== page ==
In the days since Metro Council member Buddy Amoroso was killed while riding his bicycle in West Feliciana Parish, the Baton Rouge cycling community has engaged in what has become a familiar exercise of hand-wringing, public memorials and social media discussion about the dangers of riding a bike in the Capital Region.
As has happened with other cyclist deaths in recent years, members of groups like Bike Baton Rouge and the Baton Rouge Bike Club have taken to their Facebook pages and made the rounds on local media to advocate for better laws and tougher enforcement.
But will anything change?
“Sadly, I don’t think it’s going to make that much of a difference,” says Clayton Weeks, manager at Capitol Cyclery, where Amoroso used to get his bike serviced. “We’re constantly talking about it but it’s always the same people engaged in the discussion and nothing ever changes.”
Ironically, Weeks saw in Amoroso an opportunity to open minds in some segments of the community that have traditionally been reticent to embrace public spending on amenities like bike paths and sidewalks. Just a week before his death, Amoroso went to see Weeks, a member of Bike Baton Rouge, to discuss ways of making the Baton Rouge area more bicycle friendly.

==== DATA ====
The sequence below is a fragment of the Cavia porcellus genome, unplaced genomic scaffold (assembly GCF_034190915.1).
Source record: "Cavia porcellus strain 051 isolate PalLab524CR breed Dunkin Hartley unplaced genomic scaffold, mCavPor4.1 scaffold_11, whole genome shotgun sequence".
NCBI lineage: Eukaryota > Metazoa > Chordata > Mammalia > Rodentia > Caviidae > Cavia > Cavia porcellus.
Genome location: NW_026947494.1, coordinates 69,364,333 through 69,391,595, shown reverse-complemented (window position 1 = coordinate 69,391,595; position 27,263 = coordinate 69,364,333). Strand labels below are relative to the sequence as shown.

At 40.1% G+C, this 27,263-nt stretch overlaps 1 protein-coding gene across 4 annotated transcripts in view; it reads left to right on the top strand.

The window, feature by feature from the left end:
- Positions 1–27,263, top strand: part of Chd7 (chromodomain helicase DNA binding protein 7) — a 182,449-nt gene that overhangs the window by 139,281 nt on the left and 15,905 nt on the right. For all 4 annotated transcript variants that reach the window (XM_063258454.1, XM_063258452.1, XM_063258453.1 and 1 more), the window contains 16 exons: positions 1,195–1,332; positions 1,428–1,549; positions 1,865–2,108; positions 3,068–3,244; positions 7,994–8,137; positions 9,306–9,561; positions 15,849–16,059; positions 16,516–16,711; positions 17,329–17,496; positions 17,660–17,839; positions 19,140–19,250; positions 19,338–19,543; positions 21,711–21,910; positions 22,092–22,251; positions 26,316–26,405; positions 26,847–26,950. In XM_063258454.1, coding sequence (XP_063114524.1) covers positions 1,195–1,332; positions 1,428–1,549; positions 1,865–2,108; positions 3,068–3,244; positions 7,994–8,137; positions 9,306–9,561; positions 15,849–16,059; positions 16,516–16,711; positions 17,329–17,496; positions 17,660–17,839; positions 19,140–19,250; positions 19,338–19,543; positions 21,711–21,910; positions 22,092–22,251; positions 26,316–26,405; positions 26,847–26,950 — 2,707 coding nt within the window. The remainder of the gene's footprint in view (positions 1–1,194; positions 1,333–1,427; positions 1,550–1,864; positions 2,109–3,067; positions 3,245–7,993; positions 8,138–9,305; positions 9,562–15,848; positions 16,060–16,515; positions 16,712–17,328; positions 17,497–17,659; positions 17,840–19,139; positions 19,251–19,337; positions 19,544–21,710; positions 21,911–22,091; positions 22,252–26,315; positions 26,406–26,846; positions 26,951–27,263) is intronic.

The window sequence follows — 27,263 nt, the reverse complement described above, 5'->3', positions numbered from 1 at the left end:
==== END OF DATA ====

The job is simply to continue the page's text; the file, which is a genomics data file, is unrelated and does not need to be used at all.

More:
“I don’t know what he wanted to do but he was really good at getting people who didn’t agree with his politics to get on board with his ideas,” Weeks says. “He was our best hope for getting others involved. Without him it’s just going to be the same old people chitchatting.”
Bike Baton Rouge President Doug Moore says his group is working on the issue and will continue to push for greater bicycle safety.
In a city with the nation’s fourth-highest rate of pedestrian fatalities and in a state with the third-worst record for bicycle deaths, Moore says they can’t afford not to.
“There are things the city and state government can do to make it safer for people who ride,” he says. “If they say they don’t know what to do, that is not true. They can make roads safer with design elements. They can design for lower speeds. They can improve signage. They can reprioritize how they spend transportation dollars. To say we cannot afford it is simply not true.”